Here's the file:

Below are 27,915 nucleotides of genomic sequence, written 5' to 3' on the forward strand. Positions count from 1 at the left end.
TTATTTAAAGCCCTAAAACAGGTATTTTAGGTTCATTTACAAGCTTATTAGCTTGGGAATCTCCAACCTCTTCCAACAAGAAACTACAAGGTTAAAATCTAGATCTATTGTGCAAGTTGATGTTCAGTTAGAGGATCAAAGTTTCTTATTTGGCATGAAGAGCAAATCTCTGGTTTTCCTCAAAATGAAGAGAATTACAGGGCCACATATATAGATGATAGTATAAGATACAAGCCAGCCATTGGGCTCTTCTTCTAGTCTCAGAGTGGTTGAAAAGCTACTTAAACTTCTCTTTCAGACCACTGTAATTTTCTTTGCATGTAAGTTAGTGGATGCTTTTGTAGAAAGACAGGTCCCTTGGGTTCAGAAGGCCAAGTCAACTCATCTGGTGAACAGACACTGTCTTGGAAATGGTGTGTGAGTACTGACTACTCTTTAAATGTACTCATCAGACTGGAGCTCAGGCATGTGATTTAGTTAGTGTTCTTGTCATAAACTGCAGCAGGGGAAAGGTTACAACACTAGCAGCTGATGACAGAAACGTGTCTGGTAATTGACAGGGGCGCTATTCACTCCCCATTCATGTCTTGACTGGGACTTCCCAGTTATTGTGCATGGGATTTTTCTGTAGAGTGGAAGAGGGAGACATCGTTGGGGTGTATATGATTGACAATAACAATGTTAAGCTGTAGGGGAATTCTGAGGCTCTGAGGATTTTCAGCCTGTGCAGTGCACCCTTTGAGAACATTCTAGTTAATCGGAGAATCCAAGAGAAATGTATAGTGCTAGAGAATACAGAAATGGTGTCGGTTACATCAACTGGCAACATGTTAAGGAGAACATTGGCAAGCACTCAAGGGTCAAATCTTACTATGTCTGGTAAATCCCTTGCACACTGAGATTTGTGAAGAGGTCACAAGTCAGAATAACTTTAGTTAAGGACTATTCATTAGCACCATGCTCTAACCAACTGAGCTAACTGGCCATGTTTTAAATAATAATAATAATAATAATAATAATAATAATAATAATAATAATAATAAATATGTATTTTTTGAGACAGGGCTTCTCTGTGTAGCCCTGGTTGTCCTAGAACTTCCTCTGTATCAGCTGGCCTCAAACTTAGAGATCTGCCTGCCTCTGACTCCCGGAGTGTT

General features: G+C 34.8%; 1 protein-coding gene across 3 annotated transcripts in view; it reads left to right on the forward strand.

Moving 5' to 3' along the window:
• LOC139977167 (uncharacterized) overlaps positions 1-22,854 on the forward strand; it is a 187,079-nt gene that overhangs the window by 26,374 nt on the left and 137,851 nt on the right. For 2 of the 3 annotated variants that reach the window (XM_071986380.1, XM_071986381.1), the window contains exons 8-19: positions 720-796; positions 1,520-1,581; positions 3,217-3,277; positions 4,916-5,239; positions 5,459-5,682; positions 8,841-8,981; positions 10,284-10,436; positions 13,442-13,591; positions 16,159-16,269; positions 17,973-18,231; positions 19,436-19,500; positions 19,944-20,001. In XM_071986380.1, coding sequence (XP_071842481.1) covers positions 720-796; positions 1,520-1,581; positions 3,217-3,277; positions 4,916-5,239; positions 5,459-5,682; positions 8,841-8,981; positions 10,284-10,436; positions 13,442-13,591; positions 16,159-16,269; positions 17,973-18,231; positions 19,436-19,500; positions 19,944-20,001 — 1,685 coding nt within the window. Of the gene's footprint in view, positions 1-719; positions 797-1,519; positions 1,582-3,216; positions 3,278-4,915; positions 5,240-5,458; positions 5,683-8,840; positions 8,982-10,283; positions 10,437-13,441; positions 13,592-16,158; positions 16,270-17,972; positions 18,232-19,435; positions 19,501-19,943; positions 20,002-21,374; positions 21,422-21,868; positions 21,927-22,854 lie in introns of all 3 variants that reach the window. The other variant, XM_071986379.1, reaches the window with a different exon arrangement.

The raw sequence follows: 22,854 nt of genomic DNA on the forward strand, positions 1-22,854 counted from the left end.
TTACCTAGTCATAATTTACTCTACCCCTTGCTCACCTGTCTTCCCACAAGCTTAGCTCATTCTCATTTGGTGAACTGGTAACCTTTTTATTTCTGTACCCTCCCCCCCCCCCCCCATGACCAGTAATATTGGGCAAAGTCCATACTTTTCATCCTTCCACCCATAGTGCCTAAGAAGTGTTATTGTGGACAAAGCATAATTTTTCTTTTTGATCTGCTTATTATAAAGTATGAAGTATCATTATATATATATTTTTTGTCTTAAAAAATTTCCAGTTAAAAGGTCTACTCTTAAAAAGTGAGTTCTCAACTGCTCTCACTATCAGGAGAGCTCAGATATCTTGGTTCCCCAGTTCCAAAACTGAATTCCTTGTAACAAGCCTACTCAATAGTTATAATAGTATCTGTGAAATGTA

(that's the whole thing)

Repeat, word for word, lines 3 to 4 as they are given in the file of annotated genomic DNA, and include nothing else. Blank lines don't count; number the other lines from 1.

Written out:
General features: G+C 34.8%; 1 protein-coding gene across 3 annotated transcripts in view; it reads left to right on the forward strand.

Moving 5' to 3' along the window: